Cease to follow the sense of what is said. For example, It was such a long story that I soon lost the thread. This expression uses thread in the sense of "something that connects the various points of a narrative." [Mid-1900s]
See also: lose, thread

losing battle, a

Also, a losing game. A failing effort or activity. For example, He's fighting a losing battle against putting on weight, or We think his candidacy is a losing game. These expressions, alluding to actual unsuccessful battles or games, have been used figuratively since the early 1600s. Also see lost cause.
See also: losing

play a losing game

see under losing battle.
See also: game, losing, play

be fighting a losing battle

COMMON If you are fighting a losing battle, you are trying to achieve something, but you are very unlikely to succeed. Recent research by doctors in Los Angeles suggests that very overweight dieters may be fighting a losing battle. Theatres compete with the movies and DVDs and they're fighting a losing battle.
See also: battle, fight, losing

lose it

INFORMAL
COMMON
1. If someone loses it, they become extremely angry or upset. I completely lost it. I was shouting and swearing.
2. If someone loses it, they become unable to do something they are usually able to do. He walked on stage, looked out into the audience and just lost it. He forgot the words and started to make up completely different ones.
See also: lose

lose it

lose control of your temper or emotions. informal
2004 Independent I talk calmly, and then I lose it and start ranting angrily.
See also: lose

a losing battle

a struggle that is bound to end in failure.
See also: battle, losing

lose the (or your) thread

be unable to follow what someone is saying or remember what you are going to say next.
See also: lose, thread

fight a ˌlosing ˈbattle

try without success to achieve or prevent something: I’m fighting a losing battle with my weight. I can’t lose any.The police are fighting a losing battle against car theft.
See also: battle, fight, losing

ˈlose it

(spoken) be unable to stop yourself from crying, laughing, etc.; become crazy: Then she just lost it completely and started screaming.
See also: lose

lose it

1. tv. to empty one’s stomach; to vomit. (Collegiate.) Oh, God! I think I’m going to lose it!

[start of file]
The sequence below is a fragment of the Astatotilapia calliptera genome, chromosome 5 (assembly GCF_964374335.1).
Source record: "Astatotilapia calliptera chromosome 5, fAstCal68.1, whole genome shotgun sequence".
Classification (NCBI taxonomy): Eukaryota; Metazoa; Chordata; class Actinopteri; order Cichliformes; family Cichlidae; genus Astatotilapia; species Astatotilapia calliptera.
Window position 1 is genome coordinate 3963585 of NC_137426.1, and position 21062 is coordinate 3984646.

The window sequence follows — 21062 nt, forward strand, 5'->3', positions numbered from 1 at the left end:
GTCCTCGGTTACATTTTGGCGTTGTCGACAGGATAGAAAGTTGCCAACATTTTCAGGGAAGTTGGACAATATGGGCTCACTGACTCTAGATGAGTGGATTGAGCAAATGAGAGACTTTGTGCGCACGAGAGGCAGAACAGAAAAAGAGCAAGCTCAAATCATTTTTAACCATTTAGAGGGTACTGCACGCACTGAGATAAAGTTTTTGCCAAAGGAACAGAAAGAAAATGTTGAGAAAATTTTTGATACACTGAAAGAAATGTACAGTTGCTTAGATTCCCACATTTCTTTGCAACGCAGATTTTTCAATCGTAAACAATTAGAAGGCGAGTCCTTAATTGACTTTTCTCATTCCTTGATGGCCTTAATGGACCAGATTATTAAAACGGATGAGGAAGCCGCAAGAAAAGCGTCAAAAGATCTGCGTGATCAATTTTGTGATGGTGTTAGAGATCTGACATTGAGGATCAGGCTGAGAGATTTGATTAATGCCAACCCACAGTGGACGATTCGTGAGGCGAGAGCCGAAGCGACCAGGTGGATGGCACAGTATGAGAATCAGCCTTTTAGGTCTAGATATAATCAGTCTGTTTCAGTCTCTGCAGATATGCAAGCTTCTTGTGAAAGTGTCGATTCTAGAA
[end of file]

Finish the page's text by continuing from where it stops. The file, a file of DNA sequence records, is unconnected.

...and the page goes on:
2. tv. to get angry; to lose one’s temper; lose control. I sat there calmly, biting my lip to keep from losing it.
See also: lose

lose it

Slang
1. To become very angry or emotionally upset.
2. To become deranged or mentally disturbed.
3. To become less capable or proficient; decline: He can still play tennis well. He hasn't lost it yet.
See also: lose
References in periodicals archive ?
Interviewing Toronto businesspeople and their lawyers, he was told such things as: "Fee shifting is one of the deterrents to pursuing a losing case.
6 Losing brings many distractions and it can become very difficult to stay focused on the most important factors.
As recently as 2001, Antelope Valley finished 7-4 and played in the Potato Bowl, losing to Bakersfield.
The Lakers yielded 40 first quarter points, ended up losing by 10, and never led.
After losing Game 1 to the Twins, the Angels came back to average seven runs and 14 hits per game in sweeping the next four games.
Playoffs prediction: Doesn't have to worry about losing in the first round again.
Now there is a development to make losing weight easier and keeping weight off a reality.
Such as playing uninspired and losing at Washington State.
In this same survey, respondents listed computer data as one of their most valuable assets, with 41% estimating its worth at more than $10,000 and 53% agreeing that losing significant amounts of data would be catastrophic.
With that, and losing some close ballgames, mentally you start to really second-guess yourself and start to drag a little bit,'' JetHawks manager Scott Coolbaugh said.
Their 10-game losing steak is fast approaching the franchise record of 12 consecutive losses set in 1999.
For UCLA, the Bruins didn't win a set in losing in about 90 minutes.
Two years later, losing is no longer a given at Desert.
Chatsworth's path to the World Series included 11 must-win games after losing its opening games at both the state and Western Regional tournaments.
We make mistakes running the bases and come up short,'' said second baseman Jermaine Clark, who went 3 for 5 with three runs scored in a losing cause Sunday.